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callout and scheduled job bulkification


From everything I have seen, if I want to do a REST based callout or schedule or abort a scheduled job programatically, there is no good way to bulkify that process. I realize that batch APEX could be used, but from what I have seen, there is no way to run system.schedule or system.abort using a list as an argument or run something like:
HttpRequest req = new HttpRequest();
            req.setHeader('Authorization', 'Bearer ' + UserInfo.getSessionID()); 
            req.setHeader('Content-Type', 'application/json');
            Http h = new Http();
            HttpResponse res = new HttpResponse();
                res = h.send(req);
            catch(System.CalloutException e){
            	calloutError1 = e.getMessage();

using a list. So if I need to do something like this multiple times due to updates on multiple records, the best way I have seen to deal with it is to do the scheduled job or callout in a loop with an iterator that only allows a maximum number of iterations and then does exception handling if it goes over that number. 

Am I missing anything here? Is there any way to bulkify these sorts of things or any best practices about this type of situation?


Hara SahooHara Sahoo
Hey Chris,
You could try something like below, where you define the batch size?
global class bulkCallouts implements Database.Batchable<Integer> {
 global Iterable<Integer> start(Database.BatchableContext context) { 
Integer[] values = new Integer[0];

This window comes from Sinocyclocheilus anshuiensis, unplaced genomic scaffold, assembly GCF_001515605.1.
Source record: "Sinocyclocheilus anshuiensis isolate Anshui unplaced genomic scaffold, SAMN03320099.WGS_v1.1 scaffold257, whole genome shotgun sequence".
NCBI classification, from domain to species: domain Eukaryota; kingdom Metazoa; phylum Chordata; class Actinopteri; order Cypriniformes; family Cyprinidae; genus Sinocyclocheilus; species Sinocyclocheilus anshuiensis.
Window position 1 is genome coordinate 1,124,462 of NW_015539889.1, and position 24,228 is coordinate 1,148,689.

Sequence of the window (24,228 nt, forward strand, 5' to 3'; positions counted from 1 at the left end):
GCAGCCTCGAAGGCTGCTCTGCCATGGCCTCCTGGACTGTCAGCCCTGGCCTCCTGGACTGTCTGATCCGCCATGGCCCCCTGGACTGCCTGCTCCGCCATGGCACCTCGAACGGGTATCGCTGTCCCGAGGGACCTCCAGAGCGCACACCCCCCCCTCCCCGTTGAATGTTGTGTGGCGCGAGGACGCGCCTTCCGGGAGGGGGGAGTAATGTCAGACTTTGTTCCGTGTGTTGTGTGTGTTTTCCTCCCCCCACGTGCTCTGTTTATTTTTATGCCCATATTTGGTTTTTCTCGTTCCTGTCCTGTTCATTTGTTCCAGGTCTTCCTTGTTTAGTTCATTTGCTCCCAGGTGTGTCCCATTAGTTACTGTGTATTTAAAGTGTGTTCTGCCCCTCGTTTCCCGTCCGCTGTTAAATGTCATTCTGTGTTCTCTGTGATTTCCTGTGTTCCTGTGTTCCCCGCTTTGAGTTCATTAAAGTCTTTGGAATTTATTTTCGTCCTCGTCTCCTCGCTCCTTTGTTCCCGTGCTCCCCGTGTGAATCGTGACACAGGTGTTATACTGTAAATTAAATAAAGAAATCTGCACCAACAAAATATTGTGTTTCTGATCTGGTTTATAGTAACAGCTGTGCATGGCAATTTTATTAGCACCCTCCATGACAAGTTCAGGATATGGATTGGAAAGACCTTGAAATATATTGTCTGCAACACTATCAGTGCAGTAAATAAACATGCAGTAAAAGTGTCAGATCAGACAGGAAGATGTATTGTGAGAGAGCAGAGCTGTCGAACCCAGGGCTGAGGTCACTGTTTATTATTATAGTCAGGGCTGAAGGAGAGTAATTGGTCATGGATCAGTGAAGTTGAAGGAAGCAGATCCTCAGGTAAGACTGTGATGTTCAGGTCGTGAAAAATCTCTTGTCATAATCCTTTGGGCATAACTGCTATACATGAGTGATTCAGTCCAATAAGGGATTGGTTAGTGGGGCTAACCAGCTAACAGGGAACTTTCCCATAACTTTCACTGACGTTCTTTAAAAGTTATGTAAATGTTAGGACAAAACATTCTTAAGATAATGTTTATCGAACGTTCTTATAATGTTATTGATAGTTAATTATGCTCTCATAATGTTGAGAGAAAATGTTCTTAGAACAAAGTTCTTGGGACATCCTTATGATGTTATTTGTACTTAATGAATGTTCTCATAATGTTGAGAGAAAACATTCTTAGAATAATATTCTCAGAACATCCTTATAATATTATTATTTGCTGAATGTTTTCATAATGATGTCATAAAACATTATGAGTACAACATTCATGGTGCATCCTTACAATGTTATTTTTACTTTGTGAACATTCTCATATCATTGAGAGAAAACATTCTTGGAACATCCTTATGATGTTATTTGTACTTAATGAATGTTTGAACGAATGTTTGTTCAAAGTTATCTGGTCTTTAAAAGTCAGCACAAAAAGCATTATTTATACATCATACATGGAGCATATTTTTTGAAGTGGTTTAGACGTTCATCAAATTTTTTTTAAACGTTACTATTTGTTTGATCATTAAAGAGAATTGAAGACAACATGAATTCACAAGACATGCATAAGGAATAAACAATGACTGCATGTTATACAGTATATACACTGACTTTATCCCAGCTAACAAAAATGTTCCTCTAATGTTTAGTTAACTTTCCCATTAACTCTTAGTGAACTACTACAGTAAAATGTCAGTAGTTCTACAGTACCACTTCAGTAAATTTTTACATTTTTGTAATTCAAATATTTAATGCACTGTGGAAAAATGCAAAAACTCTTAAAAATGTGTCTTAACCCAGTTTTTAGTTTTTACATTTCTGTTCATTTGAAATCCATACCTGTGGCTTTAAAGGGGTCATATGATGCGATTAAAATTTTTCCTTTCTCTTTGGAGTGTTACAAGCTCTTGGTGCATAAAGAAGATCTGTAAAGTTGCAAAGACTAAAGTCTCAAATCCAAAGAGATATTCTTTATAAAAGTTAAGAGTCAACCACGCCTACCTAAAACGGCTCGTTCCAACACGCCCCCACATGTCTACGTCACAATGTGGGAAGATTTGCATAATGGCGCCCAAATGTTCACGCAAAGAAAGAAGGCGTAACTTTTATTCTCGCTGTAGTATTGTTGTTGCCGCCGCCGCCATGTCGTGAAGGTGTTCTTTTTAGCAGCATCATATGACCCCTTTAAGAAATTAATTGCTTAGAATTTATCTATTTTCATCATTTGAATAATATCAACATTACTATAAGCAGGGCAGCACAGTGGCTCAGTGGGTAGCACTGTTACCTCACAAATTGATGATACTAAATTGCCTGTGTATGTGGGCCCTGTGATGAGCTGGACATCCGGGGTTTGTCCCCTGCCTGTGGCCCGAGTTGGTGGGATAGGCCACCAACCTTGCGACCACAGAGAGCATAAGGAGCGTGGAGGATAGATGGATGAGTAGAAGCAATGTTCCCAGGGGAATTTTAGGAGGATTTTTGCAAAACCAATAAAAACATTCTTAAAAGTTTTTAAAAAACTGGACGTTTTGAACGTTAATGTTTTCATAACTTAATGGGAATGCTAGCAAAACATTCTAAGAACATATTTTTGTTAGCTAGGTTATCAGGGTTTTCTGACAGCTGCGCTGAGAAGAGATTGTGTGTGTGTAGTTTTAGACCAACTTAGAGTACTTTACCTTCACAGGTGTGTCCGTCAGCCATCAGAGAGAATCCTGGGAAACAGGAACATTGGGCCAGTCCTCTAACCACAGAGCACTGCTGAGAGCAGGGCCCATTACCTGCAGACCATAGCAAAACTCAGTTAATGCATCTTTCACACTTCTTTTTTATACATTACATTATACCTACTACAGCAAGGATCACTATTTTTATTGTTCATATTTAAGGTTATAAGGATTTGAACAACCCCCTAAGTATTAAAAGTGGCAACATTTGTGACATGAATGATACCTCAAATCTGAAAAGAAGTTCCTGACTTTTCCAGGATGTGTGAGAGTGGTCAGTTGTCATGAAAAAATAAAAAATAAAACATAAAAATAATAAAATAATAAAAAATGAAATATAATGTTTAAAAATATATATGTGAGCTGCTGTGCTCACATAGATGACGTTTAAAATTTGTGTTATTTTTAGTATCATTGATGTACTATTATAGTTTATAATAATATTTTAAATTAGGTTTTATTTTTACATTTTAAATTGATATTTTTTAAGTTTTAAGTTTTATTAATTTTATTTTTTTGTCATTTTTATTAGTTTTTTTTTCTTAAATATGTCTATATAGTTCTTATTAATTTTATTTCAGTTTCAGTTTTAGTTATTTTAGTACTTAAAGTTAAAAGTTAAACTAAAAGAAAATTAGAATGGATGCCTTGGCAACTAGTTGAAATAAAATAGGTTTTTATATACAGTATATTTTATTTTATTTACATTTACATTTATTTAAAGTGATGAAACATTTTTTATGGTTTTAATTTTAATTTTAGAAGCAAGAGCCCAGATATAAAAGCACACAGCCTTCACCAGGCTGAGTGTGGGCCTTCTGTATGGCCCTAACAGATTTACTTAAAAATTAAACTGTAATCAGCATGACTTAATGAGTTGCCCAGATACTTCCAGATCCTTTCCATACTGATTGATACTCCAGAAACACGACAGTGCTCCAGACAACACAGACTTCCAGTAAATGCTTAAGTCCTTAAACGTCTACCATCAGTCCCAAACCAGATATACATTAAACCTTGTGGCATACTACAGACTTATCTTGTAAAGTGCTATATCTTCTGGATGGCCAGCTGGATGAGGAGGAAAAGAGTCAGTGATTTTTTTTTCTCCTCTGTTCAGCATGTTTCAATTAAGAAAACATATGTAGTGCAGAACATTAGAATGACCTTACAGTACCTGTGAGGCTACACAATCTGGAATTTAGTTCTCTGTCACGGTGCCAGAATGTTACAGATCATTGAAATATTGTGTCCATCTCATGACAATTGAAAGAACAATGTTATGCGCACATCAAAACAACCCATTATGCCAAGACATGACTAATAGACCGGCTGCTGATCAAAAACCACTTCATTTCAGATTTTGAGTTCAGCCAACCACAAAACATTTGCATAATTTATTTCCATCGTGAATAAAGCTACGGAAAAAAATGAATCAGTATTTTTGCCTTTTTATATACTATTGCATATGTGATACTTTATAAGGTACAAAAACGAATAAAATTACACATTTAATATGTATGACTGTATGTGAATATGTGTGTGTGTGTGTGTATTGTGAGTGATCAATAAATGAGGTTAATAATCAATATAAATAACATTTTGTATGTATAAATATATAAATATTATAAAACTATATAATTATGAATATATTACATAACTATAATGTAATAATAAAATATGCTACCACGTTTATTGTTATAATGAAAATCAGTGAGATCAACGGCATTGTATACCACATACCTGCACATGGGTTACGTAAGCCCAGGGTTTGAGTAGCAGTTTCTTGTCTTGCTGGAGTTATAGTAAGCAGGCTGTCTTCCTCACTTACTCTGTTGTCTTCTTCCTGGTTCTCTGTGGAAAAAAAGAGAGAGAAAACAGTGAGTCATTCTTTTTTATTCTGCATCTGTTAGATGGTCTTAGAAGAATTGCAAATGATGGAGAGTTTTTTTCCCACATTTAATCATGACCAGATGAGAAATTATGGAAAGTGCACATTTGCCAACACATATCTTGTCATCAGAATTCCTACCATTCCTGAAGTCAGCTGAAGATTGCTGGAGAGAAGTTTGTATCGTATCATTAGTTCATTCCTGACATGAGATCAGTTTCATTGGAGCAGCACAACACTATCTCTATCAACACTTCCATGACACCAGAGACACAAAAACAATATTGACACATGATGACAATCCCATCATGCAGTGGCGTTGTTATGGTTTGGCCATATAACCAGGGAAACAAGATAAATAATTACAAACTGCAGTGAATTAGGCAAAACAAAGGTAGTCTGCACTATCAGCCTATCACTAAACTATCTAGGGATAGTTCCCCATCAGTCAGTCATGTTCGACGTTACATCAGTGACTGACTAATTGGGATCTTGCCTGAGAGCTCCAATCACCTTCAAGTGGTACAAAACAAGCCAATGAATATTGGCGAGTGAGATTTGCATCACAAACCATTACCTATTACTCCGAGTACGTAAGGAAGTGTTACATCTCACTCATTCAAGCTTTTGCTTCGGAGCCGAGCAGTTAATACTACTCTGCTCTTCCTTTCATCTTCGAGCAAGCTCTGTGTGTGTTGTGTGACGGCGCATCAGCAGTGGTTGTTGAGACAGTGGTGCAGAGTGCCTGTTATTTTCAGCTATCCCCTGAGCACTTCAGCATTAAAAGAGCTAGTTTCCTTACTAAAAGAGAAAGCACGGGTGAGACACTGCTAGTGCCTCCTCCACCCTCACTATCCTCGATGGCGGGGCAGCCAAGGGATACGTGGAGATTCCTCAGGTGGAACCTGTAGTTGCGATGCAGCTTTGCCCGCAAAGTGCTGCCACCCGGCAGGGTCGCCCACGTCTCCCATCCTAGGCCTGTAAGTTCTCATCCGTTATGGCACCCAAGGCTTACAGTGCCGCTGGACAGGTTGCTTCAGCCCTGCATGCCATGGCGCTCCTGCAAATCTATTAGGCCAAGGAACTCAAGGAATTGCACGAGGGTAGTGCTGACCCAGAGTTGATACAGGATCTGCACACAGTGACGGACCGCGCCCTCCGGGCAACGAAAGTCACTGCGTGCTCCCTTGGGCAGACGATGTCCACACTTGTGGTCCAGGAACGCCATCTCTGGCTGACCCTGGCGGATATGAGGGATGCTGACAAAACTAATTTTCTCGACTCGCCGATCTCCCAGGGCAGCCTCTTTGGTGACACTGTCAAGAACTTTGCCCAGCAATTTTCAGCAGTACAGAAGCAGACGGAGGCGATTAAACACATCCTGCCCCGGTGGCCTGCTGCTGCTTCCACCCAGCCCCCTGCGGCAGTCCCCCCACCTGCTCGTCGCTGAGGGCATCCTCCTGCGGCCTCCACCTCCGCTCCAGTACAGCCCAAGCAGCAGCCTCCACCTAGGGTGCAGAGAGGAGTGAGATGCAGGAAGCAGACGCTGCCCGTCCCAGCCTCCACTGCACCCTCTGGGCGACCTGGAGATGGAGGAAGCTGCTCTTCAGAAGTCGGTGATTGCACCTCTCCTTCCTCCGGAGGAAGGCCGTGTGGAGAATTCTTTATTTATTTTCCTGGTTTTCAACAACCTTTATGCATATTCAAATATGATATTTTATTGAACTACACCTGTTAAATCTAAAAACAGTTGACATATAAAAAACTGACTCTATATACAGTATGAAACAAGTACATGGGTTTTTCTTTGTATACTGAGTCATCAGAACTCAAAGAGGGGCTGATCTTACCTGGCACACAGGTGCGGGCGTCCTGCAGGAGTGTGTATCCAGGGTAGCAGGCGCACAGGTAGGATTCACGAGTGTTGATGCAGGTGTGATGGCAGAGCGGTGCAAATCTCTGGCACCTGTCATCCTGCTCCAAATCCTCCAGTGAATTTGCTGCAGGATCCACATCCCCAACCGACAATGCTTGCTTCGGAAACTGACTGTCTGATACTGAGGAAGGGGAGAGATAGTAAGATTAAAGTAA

// get the list size, it could be 10,000
values = get the List size

global void execute(Database.BatchableContext context, Integer[] values) {
 // You have 10000, but Do one callout for each integer in values 
global void finish(Database.BatchableContext context) { } }

// to be in the callout limits of 100 callouts per transaction, execute the batch job by limiting the size, it can be lower as well
Database.executeBatch(new bulkCallouts(), 100);


You could also consider Queueable with Database.AllowsCallouts. This would require chaining the jobs together or using a staging custom object to queue the required calls. 

Whatever approach you take, consider using Limits.getCallouts() and Limits.getLimitCallouts() to monitor the usage within a transaction.
Hi Hara,

Thanks for your reply! I definately considered that, but I think it may be overkill. I am not anticipating updating many records and I have measures in place to insure that each callout or scheduled job is run on no more than 10 records per execution context (with error handling and notifications to deal with a scenario that it somehow happens with more than 10 iterations). It just feels wrong to be doing these callouts or scheduled job initializations one by one in a loop rather than performing the operation on a collection. I am pretty sure you answer is the correct one for this type of scenario, just want to confirm that I am not overlooking anything. 

In your opinion, do you think it would be best practice to implement batchable or queueable if I am already insureing that there are no more than 10 instances of these?

Thanks again,